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16 pages, 1480 KiB  
Article
Transcriptomics of Wet Skin Biopsies Predict Early Radiation-Induced Hematological Damage in a Mouse Model
by Abdulnaser Alkhalil, John Clifford, Stacy Ann Miller, Aarti Gautam, Marti Jett, Rasha Hammamieh, Lauren T. Moffatt and Jeffrey W. Shupp
Genes 2022, 13(3), 538; https://doi.org/10.3390/genes13030538 - 18 Mar 2022
Viewed by 2108
Abstract
The lack of an easy and fast radiation-exposure testing method with a dosimetric ability complicates triage and treatment in response to a nuclear detonation, radioactive material release, or clandestine exposure. The potential of transcriptomics in radiation diagnosis and prognosis were assessed here using [...] Read more.
The lack of an easy and fast radiation-exposure testing method with a dosimetric ability complicates triage and treatment in response to a nuclear detonation, radioactive material release, or clandestine exposure. The potential of transcriptomics in radiation diagnosis and prognosis were assessed here using wet skin (blood/skin) biopsies obtained at hour 2 and days 4, 7, 21, and 28 from a mouse radiation model. Analysis of significantly differentially transcribed genes (SDTG; p ≤ 0.05 and FC ≥ 2) during the first post-exposure week identified the glycoprotein 6 (GP-VI) signaling, the dendritic cell maturation, and the intrinsic prothrombin activation pathways as the top modulated pathways with stable inactivation after lethal exposures (20 Gy) and intermittent activation after sublethal (1, 3, 6 Gy) exposure time points (TPs). Interestingly, these pathways were inactivated in the late TPs after sublethal exposure in concordance with a delayed deleterious effect. Modulated transcription of a variety of collagen types, laminin, and peptidase genes underlay the modulated functions of these hematologically important pathways. Several other SDTGs related to platelet and leukocyte development and functions were identified. These results outlined genetic determinants that were crucial to clinically documented radiation-induced hematological and skin damage with potential countermeasure applications. Full article
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2021

Jump to: 2024, 2023, 2022

18 pages, 4896 KiB  
Article
Transcriptome Analysis of Neuroendocrine Regulation of Ovine Hypothalamus-Pituitary-Ovary Axis during Ovine Anestrus and the Breeding Season
by Yingjie Zhong, Ran Di, Yang Yang, Qiuyue Liu and Mingxing Chu
Genes 2021, 12(12), 1861; https://doi.org/10.3390/genes12121861 - 24 Nov 2021
Cited by 7 | Viewed by 2320
Abstract
Most sheep are seasonal estrus, and they breed in autumn when the days get shorter. Seasonal estrus is an important factor that affects the productivity and fertility of sheep. The key point to solve this problem is to explore the regulation mechanism of [...] Read more.
Most sheep are seasonal estrus, and they breed in autumn when the days get shorter. Seasonal estrus is an important factor that affects the productivity and fertility of sheep. The key point to solve this problem is to explore the regulation mechanism of estrus in sheep. Therefore, in this study, transcriptomic sequencing technology was used to identify differentially expressed mRNAs in the hypothalamus, pituitary and ovary of Small Tail Han sheep (year-round estrus) and tan sheep (seasonal estrus) among luteal, proestrus and estrus stages. There were 256,923,304,156 mRNAs being identified in the hypothalamus, pituitary and ovary, respectively. Functional analysis showed that the photosensor, leucine and isoleucine biosynthesis pathways were enriched significantly. It is speculated that photoperiod may initiate estrus by stimulating the corresponding pathways in hypothalamus. ODC1, PRLH, CRYBB2, SMAD5, OPN1SW, TPH1 are believed to be key genes involved in the estrogen process. In conclusion, this study expanded the database of indigenous sheep breeds, and also provided new candidate genes for future genetic and molecular studies on the seasonal estrus trait in sheep. Full article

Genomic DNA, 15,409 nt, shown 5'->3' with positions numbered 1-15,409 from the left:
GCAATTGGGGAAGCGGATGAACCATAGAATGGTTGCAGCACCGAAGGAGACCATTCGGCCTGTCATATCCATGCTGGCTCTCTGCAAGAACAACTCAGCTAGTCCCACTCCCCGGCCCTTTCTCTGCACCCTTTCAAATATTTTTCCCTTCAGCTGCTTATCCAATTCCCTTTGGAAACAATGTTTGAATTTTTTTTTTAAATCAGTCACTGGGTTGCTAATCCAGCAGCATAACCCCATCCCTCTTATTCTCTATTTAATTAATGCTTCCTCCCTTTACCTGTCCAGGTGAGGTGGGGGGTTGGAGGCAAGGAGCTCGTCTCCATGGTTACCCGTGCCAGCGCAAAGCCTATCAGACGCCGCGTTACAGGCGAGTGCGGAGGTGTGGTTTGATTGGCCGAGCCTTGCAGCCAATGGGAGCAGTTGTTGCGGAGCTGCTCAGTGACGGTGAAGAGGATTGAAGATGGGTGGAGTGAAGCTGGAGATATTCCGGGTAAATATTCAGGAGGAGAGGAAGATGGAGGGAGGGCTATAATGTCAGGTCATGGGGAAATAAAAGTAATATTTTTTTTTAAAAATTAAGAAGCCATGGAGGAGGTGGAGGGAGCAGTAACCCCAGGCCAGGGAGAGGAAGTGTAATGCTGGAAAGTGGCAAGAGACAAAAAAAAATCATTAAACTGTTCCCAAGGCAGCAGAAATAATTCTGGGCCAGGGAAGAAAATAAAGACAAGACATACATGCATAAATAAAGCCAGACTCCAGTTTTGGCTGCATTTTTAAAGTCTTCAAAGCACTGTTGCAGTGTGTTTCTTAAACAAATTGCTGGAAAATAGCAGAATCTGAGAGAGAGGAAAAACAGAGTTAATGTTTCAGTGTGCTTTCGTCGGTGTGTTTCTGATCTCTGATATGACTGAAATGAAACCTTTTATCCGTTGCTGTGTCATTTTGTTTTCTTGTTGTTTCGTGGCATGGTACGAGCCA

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14 pages, 2246 KiB  
Article
Insights into the Evolution of Spermatogenesis-Related Ubiquitin–Proteasome System Genes in Abdominal Testicular Laurasiatherians
by Xiaoyue Ding, Li Cao, Yu Zheng, Xu Zhou, Xiaofang He, Shixia Xu and Wenhua Ren
Genes 2021, 12(11), 1780; https://doi.org/10.3390/genes12111780 - 10 Nov 2021
Cited by 1 | Viewed by 2167
Abstract
During embryonic development in mammals, the testicles generally descend into the scrotum, making the testicular temperature 2–4 °C lower than the core temperature via heat exchange and clearance, and thus more beneficial for normal spermatogenesis. Failure to descend, known as cryptorchidism, carries a [...] Read more.
During embryonic development in mammals, the testicles generally descend into the scrotum, making the testicular temperature 2–4 °C lower than the core temperature via heat exchange and clearance, and thus more beneficial for normal spermatogenesis. Failure to descend, known as cryptorchidism, carries a series of risks such as infertility and testicular cancer. However, some mammals have evolved abdominal testes while maintaining healthy reproduction. To explore the underlying molecular mechanism, we conducted comparative genomic analyses and functional assays on the spermatogenesis-related ubiquitin–proteasome system (UPS) genes essential to sperm formation in representative laurasiatherians. Here, positive selection and rapid evolution of spermatogenesis-related UPS genes were identified in the abdominal testicular laurasiatherians. Moreover, potential convergent amino acids were found between distantly related species with similar abdominal testicles and functional analyses showed RNF8 (V437I) in abdominal testicular species (437I) has a stronger ubiquitination ability, which suggests that the mammals with abdominal testes might exhibit enhanced sperm cell histone clearance to maintain sperm formation. This evidence implies that, in response to “cryptorchidism injury”, spermatogenesis-related UPS genes in the abdominal testicular species might have undergone adaptive evolution to stabilize sperm formation. Thus, our study could provide some novel insights into the reproductive adaptation in abdominal testicular mammals. Full article